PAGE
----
Mark Gleeson

Time to play winning soccer

2010-05-03 10:48
Mark Gleeson
By Mark Gleeson

The world has this week has been hailing Jose Mourinho, the so-called prince of ‘anti-football’ whose win at all costs tactics are more often derided than celebrated.

But after beating both Chelsea and Barcelona for a place in the upcoming UEFA Champions League final, the tactical approach of Mourinho is now recognised as genius.

In many previews before last Wednesday’s semi final second leg, the game between defending champions Barcelona and Inter Milan was characterised as an outing between what is good and bad about the game.

Barcelona’s quick passing, free flowing and voluminously attacking style is seen as the epitome of good football; Mourinho’s defensive, win-at-all-costs nature the ugly side of the game. Out came all the purists and the pugilists to take a place on either side of the debate.

South African football is full of all of these purists, insisting we have a brand of football that is all about the beauty of the game.

But to me it is all such trite mumbo-gumbo. There was a reminder of the pointlessness of this approach on Saturday when the young amateurs of Puk Tawana went up against Orlando Pirates in the Nedbank Cup, condemned from the opening whistle to having no chance of winning because of their philosophy toward the game.

The side from North West University are allies to Mamelodi Sundowns and come under the instruction of Ted Dumitru, a passionate proponent of passing, skills and alleged free expression. He writes volumes about it on many forums and has a keen eye for a particular type of player – nippy and tricky.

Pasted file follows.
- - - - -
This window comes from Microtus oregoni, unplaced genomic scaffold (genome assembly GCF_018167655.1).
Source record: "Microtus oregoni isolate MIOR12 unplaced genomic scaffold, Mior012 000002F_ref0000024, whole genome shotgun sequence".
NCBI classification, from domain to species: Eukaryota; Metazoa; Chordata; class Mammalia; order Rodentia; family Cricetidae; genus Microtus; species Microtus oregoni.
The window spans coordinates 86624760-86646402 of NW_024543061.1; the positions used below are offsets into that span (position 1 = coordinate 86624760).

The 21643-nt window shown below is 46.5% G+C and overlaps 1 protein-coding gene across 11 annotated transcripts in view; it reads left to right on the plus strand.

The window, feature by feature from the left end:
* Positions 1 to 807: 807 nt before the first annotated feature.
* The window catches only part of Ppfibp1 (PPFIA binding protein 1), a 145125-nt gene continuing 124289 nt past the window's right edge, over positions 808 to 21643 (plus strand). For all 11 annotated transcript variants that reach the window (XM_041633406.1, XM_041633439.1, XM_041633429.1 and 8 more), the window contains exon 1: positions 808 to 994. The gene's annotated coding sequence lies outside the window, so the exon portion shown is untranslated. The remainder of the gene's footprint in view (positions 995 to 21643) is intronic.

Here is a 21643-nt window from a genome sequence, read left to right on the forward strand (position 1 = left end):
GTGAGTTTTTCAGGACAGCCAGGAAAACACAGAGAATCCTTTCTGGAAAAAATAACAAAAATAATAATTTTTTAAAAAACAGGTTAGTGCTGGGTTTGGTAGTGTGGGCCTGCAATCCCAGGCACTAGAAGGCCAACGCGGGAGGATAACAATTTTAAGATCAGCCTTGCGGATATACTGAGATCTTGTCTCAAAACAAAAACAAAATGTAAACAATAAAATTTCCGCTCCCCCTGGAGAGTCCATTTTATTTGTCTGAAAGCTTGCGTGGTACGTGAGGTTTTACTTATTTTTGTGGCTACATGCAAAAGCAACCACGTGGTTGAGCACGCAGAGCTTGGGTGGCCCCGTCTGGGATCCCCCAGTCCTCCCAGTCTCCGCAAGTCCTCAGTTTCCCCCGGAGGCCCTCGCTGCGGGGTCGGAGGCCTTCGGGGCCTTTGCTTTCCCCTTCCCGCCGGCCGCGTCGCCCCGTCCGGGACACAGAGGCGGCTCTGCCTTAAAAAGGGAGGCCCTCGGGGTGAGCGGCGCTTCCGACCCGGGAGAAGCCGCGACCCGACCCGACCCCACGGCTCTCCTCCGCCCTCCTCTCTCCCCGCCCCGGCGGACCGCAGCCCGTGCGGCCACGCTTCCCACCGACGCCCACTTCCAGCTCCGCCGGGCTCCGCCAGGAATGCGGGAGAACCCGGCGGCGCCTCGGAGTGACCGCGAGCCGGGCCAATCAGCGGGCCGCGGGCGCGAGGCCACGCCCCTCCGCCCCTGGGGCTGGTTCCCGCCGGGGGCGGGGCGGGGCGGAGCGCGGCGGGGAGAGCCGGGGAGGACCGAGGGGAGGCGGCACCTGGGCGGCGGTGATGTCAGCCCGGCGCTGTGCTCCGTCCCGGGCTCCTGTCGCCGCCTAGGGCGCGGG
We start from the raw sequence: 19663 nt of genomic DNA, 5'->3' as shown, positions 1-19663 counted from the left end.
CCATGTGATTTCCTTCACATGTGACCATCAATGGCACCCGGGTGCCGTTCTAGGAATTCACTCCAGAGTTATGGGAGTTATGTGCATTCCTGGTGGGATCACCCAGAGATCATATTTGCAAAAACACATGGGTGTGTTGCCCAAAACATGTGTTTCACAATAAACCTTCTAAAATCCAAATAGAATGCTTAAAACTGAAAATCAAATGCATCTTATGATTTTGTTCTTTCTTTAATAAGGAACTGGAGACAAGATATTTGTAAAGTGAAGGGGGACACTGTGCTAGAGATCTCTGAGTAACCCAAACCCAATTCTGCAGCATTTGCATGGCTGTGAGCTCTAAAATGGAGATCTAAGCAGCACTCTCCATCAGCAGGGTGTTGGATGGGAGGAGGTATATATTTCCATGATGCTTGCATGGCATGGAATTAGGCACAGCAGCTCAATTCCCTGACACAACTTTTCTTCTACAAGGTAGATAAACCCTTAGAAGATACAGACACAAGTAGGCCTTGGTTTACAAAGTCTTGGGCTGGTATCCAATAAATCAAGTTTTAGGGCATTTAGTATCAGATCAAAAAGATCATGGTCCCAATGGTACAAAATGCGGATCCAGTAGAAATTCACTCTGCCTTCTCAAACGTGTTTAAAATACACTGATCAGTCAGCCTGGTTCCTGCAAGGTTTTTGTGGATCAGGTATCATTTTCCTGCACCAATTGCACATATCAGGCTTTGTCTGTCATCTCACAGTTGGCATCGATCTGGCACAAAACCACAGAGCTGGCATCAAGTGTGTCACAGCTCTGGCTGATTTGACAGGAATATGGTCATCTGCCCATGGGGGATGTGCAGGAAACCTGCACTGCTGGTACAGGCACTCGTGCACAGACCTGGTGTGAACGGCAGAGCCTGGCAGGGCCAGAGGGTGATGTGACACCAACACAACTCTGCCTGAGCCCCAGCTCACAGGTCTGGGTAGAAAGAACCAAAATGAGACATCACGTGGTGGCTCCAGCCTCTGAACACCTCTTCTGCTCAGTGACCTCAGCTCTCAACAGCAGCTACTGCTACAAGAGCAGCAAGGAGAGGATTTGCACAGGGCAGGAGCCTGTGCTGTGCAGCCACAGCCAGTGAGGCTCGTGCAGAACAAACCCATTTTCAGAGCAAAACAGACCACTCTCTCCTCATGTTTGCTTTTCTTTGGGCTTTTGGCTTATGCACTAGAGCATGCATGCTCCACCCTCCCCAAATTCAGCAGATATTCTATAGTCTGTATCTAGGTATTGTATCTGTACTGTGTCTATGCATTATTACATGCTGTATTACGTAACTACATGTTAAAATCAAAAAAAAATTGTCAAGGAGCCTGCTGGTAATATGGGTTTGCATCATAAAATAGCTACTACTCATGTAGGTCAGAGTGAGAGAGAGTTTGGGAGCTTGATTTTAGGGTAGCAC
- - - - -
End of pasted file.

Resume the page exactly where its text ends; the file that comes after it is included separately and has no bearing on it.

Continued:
To his credit, Dumitru was the first to recognise the international potential of Siphiwe Tshabalala and Tsepo Masilela and of course won league success with both Chiefs and Sundowns.

But he blotted his copybook with Bafana Bafana at the 2006 African Nations Cup finals, without doubt the worst side we’ve ever put out, where he sought to use the national team to prove his philosophy and found that the physical and athletic nature of the African game far too strong for his ball-juggling midgets.

He had spoken much over the last 20 days of the potential of the Puk Tawana players but I felt for all their obvious ability, that their careers are really being thrown down the river by the failure to teach them that the game these days is about much more than just dancing around with the ball trying to probe an penetrate.

Mourinho would have been proud of FC Cape Town, who went into their Nedbank Cup tie recognising their inferiority to opponents Kaizer Chiefs, and thus packing the midfield to stifle their more creative opponents. A few break away chances thrown in the mix and, hey presto, FC Cape Town are in the quarter-finals.

To grow and develop future professionals, we have to teach them firstly to win, then worry about how elegantly they pass or how proficiently they pass the ball.

As much as players should be encouraged to become comfortable with the ball at their feet, they have to learn to revolve the ball with pace.  

That in effect is one touch football.

As much as players should be encouraged to push forward onto attack, a team needs shape and tactical discipline or it will be punished.

As much as individual talent should not be stifled, it is a team game.

South Africa must start to accept that the concept of buzzing around, showing off skills and hoping some how it will lead to goals is immature, outdated and, in effect, lazy football.

This game is about winning and the modern champion is quick, athletic, physically strong, intelligent and well trained. Everyone in South Africa is talking development these days, but are the coaches producing a next generation with all of the above ingredients. On Saturday’s evidence, we are still hanging onto a losing philosophy.

Mark Gleeson is a respected television commentator and Editorial Director of Mzanzi Football.

Sport24 encourages freedom of speech and the expression of diverse views. The views of columnists published on Sport24 are therefore their own and do not necessarily represent the views of Sport24.


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